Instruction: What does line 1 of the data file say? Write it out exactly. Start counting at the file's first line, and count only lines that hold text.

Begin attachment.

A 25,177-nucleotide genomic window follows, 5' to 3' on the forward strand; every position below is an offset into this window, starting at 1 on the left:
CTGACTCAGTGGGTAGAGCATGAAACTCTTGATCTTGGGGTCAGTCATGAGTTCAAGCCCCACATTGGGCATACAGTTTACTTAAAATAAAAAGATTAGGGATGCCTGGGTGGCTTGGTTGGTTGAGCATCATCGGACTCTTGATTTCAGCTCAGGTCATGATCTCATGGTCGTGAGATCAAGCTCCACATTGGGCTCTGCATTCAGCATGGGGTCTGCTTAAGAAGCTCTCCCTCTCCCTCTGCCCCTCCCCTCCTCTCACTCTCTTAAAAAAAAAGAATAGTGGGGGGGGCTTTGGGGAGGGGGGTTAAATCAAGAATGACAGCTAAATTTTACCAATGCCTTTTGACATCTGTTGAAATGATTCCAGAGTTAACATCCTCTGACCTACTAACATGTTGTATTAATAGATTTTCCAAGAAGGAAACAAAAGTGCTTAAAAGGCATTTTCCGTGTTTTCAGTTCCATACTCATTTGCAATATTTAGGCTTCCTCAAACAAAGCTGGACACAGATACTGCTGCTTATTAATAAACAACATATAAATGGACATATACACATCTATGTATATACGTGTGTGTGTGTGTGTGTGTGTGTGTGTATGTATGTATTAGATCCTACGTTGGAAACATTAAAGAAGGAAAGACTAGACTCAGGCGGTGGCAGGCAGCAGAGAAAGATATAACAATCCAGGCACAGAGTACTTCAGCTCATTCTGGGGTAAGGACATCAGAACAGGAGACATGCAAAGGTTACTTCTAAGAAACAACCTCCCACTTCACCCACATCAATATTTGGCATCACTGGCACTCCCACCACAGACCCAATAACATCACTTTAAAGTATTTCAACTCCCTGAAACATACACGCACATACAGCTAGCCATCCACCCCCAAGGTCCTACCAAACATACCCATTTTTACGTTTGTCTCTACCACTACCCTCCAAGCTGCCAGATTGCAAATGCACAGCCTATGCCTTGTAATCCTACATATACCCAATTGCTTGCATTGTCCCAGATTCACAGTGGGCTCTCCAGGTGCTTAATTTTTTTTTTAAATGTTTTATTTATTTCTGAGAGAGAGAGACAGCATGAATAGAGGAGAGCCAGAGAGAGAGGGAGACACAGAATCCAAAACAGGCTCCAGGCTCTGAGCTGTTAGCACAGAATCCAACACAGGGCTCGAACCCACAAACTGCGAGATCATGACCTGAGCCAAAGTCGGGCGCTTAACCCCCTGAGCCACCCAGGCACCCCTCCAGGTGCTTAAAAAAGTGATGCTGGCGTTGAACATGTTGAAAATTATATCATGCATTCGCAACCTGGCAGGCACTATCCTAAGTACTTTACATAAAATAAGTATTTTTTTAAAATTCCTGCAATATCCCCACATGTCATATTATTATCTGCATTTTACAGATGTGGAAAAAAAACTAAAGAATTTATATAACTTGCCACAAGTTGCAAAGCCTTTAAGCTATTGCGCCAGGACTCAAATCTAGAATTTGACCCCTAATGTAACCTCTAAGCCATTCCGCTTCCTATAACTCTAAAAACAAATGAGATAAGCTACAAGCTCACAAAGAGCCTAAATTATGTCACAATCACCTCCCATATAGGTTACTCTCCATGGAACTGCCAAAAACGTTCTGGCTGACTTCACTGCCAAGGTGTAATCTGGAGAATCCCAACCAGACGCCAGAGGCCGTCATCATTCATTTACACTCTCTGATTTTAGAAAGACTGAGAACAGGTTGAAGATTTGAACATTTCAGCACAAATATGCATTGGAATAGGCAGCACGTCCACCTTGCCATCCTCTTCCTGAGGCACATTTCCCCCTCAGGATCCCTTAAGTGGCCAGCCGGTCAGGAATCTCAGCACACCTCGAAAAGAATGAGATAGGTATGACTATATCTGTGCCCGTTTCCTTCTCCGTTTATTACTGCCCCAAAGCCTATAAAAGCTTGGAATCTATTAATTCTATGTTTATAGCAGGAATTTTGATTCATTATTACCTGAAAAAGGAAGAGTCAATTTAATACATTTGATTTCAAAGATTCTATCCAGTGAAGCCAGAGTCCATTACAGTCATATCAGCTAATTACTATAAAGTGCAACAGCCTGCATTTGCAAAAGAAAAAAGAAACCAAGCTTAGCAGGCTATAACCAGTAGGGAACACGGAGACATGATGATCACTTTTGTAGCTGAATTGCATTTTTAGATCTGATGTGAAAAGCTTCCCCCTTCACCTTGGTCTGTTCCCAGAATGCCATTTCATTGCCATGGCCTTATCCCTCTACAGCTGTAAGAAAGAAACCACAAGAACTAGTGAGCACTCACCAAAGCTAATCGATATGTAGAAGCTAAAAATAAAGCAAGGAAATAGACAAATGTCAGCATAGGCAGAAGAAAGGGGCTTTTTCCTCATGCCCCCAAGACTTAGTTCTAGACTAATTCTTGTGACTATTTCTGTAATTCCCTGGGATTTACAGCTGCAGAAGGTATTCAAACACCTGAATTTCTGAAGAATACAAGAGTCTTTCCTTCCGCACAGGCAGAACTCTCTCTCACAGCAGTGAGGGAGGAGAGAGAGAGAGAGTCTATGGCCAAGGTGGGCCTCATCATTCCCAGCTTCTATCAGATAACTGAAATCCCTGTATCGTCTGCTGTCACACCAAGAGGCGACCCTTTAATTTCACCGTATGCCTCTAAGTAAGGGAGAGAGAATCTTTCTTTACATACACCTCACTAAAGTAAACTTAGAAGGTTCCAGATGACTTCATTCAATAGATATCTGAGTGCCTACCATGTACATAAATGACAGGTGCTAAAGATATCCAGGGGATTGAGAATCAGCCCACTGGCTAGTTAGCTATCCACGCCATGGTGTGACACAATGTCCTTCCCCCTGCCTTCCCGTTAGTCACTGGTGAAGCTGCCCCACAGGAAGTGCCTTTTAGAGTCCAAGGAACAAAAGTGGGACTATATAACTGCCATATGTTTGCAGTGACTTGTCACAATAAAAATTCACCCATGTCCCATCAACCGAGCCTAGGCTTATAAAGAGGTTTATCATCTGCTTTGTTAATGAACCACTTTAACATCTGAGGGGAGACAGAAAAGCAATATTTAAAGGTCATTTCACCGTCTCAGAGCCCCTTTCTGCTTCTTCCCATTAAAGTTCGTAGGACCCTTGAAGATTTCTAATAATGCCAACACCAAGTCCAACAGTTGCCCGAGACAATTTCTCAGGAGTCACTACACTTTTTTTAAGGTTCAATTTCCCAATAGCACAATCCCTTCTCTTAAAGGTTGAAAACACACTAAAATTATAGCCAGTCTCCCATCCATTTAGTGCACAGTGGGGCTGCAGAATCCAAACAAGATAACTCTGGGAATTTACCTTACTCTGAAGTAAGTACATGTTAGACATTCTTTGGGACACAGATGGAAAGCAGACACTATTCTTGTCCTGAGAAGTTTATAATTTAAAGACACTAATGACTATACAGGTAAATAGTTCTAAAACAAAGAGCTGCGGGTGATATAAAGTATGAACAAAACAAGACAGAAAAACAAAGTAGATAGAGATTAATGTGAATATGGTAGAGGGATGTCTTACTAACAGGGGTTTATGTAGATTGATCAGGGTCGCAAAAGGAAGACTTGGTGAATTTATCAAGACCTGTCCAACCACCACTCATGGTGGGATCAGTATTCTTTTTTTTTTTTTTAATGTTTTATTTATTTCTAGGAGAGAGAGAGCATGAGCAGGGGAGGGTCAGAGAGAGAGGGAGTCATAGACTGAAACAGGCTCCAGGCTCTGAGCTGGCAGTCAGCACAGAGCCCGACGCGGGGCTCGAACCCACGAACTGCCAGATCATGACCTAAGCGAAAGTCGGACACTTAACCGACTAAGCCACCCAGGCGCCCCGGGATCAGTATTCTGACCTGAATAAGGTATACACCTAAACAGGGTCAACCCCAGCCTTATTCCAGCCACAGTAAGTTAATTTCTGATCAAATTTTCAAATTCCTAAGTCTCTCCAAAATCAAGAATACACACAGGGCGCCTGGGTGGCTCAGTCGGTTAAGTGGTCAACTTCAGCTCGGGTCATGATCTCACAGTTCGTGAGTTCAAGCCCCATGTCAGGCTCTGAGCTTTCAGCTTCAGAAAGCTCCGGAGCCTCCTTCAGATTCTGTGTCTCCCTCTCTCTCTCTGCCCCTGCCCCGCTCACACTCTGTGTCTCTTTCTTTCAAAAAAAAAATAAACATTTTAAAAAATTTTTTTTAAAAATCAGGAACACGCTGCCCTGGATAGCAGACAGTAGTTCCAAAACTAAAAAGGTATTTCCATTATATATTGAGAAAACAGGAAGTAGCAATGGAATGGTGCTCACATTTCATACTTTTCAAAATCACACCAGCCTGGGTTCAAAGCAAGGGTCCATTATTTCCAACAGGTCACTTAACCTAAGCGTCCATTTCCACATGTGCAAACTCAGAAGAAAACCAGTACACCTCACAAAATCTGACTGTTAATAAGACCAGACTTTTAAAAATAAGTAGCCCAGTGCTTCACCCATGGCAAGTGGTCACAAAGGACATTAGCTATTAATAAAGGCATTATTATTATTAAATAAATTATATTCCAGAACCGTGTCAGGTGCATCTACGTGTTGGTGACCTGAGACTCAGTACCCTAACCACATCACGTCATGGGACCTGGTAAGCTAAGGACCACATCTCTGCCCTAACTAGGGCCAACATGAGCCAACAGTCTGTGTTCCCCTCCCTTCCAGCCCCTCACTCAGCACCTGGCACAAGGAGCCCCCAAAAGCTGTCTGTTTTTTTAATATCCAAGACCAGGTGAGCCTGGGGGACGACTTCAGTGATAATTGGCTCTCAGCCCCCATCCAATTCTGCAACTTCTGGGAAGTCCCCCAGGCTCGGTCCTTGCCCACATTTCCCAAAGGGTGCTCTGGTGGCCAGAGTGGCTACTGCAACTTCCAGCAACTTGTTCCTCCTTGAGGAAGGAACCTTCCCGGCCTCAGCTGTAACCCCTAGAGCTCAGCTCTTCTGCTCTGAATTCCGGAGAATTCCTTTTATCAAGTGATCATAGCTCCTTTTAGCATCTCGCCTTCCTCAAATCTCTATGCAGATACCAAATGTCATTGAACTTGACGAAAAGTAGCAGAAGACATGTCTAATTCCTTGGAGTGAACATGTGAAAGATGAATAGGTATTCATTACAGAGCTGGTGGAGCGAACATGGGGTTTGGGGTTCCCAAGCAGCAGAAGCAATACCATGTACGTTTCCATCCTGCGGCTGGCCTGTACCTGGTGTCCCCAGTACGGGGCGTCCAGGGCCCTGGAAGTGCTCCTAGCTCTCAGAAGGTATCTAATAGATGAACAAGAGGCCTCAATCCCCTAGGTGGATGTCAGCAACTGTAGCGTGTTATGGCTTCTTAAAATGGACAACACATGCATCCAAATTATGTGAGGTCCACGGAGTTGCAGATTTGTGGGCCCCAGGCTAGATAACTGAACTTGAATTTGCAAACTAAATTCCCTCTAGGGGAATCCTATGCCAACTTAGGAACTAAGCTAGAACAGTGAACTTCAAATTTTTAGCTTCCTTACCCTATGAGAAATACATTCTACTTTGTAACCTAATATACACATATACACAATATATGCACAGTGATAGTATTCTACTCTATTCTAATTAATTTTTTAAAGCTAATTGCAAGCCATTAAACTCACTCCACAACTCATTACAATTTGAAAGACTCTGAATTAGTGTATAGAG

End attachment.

A 25,177-nucleotide genomic window follows, 5' to 3' on the forward strand; every position below is an offset into this window, starting at 1 on the left: